3 Responses to “Highlights from Community Engagement Matters (Now More Than Ever)”

  1. John Stephens

    Cate – thanks for highlighting some important points about the article and March 7th panel about the article.

    I’d like your thoughts on one point by Paul Schmitz [per your summary/recollection of the panel]: “We’re colonizing communities when we import a new great model into a community rather than partner and build capacity with existing organizations that already have deep relationships in that community.”

    How does this relate to your experience?

    The tension I see is between trying to learn from the experience of other communities (whether it is a new model or not) versus focusing exclusively on a particular community and having those leaders and residents come up with what to do. I think, in general, we all look around and want to borrow or adapt good ideas, or others’ successes.

    How has your work in community action and support navigated the “let’s learn from others” vs. “we can create it ourselves” approaches?

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  2. Rick Morse

    Thanks for this great post Cate. I really like John’s question and hope that might spark some discussion. To respond to your question though, I think capacity-building programs like citizens academies and community leadership programs can be an important piece of the puzzle. I think a lot of times formal institutions want to engage citizens meaningfully and citizens themselves want to be engaged, but sometimes there is a lack of know-how, and so developing capacity to engage in meaningful and productive ways is an important investment that needs to be made. Kind of like preparing the ground before seeds are planted.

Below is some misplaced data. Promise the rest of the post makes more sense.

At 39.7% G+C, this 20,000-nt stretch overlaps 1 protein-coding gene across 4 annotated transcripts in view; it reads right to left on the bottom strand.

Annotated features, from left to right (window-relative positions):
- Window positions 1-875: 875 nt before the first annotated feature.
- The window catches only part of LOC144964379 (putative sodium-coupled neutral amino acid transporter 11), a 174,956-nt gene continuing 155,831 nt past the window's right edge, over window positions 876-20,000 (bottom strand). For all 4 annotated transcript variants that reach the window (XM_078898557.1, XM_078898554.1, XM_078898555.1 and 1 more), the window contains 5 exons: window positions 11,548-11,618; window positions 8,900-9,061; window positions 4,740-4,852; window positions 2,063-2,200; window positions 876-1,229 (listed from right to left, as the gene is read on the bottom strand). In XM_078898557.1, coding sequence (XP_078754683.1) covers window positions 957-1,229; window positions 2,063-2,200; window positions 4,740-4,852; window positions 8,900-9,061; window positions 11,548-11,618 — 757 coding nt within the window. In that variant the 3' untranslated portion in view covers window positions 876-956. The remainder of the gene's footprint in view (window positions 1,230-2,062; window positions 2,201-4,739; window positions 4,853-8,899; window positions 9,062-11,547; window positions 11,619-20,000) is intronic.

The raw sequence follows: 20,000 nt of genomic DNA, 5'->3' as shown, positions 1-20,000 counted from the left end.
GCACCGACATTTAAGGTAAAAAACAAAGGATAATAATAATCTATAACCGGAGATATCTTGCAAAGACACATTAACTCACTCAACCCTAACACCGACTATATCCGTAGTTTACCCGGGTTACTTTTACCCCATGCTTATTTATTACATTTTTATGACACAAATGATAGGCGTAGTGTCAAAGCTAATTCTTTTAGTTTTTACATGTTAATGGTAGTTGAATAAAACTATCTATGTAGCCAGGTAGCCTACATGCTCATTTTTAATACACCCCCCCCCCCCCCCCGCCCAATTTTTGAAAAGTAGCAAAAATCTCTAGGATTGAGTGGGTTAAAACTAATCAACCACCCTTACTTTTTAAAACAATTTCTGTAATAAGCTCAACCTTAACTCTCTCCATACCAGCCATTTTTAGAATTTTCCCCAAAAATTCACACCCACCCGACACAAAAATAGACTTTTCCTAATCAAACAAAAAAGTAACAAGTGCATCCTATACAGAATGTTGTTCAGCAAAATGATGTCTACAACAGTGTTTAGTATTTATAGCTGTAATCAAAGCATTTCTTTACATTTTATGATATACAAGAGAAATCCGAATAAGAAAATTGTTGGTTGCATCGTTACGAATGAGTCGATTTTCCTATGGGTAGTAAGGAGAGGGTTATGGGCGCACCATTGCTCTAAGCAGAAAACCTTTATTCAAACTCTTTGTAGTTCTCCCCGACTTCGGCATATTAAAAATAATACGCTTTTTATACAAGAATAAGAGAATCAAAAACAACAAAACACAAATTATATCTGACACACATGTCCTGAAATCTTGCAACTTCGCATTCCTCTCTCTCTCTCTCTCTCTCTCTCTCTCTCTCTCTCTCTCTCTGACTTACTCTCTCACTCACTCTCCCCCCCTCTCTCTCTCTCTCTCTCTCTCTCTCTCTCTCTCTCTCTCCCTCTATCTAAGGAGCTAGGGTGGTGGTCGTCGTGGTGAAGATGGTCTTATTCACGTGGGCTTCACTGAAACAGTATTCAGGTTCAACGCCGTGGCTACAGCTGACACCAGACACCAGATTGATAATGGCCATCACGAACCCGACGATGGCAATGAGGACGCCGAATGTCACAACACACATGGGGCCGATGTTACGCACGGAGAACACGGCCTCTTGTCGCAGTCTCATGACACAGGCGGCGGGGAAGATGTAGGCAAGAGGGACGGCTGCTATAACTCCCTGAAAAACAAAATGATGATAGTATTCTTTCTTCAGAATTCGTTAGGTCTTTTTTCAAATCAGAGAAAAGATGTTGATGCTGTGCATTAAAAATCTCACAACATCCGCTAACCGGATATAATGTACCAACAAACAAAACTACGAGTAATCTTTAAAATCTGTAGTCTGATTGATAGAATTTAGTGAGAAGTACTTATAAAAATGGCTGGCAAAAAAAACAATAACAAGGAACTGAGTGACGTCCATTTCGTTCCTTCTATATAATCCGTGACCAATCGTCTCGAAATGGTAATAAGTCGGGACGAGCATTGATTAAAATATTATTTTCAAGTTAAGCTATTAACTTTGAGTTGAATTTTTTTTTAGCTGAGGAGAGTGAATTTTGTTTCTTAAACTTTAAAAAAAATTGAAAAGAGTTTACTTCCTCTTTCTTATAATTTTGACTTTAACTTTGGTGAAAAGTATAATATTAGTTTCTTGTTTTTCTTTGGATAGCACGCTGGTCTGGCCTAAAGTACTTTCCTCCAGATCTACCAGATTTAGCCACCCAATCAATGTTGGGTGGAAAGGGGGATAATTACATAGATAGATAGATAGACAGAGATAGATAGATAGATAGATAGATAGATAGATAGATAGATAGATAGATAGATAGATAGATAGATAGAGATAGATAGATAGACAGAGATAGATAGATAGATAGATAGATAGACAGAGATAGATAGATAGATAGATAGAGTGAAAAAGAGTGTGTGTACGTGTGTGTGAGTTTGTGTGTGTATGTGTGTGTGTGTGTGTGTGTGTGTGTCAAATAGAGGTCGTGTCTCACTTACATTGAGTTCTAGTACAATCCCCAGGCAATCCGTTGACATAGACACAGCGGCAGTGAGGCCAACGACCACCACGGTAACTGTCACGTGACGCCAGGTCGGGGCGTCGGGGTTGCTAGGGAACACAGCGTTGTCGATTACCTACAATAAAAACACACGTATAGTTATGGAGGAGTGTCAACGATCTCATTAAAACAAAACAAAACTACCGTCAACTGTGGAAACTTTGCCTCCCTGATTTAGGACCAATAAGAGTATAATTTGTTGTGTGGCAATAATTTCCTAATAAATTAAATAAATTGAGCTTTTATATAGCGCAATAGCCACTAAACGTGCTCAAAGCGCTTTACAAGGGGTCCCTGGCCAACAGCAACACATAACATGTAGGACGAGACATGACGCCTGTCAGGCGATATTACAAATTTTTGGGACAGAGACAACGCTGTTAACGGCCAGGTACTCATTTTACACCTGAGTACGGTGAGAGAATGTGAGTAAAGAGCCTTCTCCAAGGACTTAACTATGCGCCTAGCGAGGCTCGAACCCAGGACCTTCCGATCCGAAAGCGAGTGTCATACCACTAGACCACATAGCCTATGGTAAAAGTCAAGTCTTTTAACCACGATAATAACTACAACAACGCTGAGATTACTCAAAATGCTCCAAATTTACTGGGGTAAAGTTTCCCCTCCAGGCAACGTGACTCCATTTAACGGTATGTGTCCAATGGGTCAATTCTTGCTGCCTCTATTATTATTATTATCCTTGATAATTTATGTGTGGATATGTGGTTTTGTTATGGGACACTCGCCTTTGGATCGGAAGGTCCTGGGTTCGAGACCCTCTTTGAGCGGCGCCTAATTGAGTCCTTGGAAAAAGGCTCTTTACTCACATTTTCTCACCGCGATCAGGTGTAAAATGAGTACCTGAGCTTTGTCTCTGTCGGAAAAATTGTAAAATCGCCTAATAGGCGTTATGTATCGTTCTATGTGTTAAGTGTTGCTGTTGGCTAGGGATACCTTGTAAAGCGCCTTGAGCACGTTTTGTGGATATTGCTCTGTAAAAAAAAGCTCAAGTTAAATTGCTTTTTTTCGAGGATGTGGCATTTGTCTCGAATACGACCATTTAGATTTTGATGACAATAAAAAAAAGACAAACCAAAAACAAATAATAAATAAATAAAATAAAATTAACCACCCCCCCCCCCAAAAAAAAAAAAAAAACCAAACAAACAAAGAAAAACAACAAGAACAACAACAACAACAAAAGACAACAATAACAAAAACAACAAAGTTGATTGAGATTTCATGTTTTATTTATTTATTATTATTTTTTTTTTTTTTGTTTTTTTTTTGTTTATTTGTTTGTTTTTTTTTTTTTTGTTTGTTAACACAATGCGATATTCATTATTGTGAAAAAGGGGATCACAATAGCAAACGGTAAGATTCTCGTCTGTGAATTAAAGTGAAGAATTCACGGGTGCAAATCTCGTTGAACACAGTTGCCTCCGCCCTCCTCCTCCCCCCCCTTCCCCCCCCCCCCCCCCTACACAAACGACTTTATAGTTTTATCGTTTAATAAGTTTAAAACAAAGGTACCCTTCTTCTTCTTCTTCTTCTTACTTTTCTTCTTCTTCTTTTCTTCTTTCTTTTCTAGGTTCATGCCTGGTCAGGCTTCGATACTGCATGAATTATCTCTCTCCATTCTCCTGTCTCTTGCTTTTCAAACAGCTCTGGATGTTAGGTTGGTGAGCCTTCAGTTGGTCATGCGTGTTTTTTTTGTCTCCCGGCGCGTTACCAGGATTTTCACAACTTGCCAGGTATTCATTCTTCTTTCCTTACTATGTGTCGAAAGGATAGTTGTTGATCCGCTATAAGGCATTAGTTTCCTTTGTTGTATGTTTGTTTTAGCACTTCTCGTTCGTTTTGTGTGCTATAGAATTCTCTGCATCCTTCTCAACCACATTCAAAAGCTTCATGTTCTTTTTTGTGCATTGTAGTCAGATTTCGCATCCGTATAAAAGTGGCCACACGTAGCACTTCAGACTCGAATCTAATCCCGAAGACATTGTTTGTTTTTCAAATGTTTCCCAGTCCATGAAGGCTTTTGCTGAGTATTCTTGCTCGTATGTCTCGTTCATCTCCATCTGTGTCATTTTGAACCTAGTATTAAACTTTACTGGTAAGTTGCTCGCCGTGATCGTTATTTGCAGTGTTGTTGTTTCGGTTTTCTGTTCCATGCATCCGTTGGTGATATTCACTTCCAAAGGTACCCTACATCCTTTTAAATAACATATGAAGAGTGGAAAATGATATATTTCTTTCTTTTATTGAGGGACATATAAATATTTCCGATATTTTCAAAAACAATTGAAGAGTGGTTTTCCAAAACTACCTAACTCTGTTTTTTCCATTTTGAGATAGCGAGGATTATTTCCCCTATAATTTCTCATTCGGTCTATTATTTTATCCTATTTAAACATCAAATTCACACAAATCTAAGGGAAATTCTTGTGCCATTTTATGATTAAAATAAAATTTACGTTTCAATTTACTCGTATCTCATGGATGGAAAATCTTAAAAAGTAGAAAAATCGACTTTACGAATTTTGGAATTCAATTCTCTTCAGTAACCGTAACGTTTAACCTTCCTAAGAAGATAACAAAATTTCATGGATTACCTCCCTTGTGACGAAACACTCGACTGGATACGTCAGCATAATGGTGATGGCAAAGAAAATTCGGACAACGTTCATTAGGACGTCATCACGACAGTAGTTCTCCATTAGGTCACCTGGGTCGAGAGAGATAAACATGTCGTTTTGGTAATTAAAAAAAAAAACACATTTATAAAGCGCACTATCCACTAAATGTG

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  3. Cate Elander

    John and Rick—thanks for your responses! I think that Paul’s point about colonization of communities is an important one because often nonprofits and funders value their own knowledge and expertise over the lived experience, perspectives and knowledge of the communities in which they work. As Community Engagement Matters indicates, this either leads to nonstarter programs/initiatives, or programs that miss the mark because they don’t respond to the most urgent or relevant needs/opportunities. However, every community likely won’t have all of the knowledge and resources that they need to make meaningful changes in their own neighborhoods. So the truth is somewhere in the middle—nonprofits and communities should seek lessons learned from other communities/initiatives, gather information on models or components of models that align with the culture(s), strengths and challenges in a given community, and apply that to a planning process that is either community-led or that genuinely engages the community.

    This is where Rick’s comment comes in. Work to prepare both communities and nonprofits for meaningful collaboration is important, and needs to happen early and often. I’d add that—in my experience—there seems to be more emphasis placed on preparing community members for engagement and leadership opportunities than there is placed on preparing organizations to genuinely collaborate with and accept leadership from community members. Community Innovation Lab (http://www.emcarts.org/index.cfm?id=67902) is doing some interesting work in this area—are others familiar with additional opportunities?

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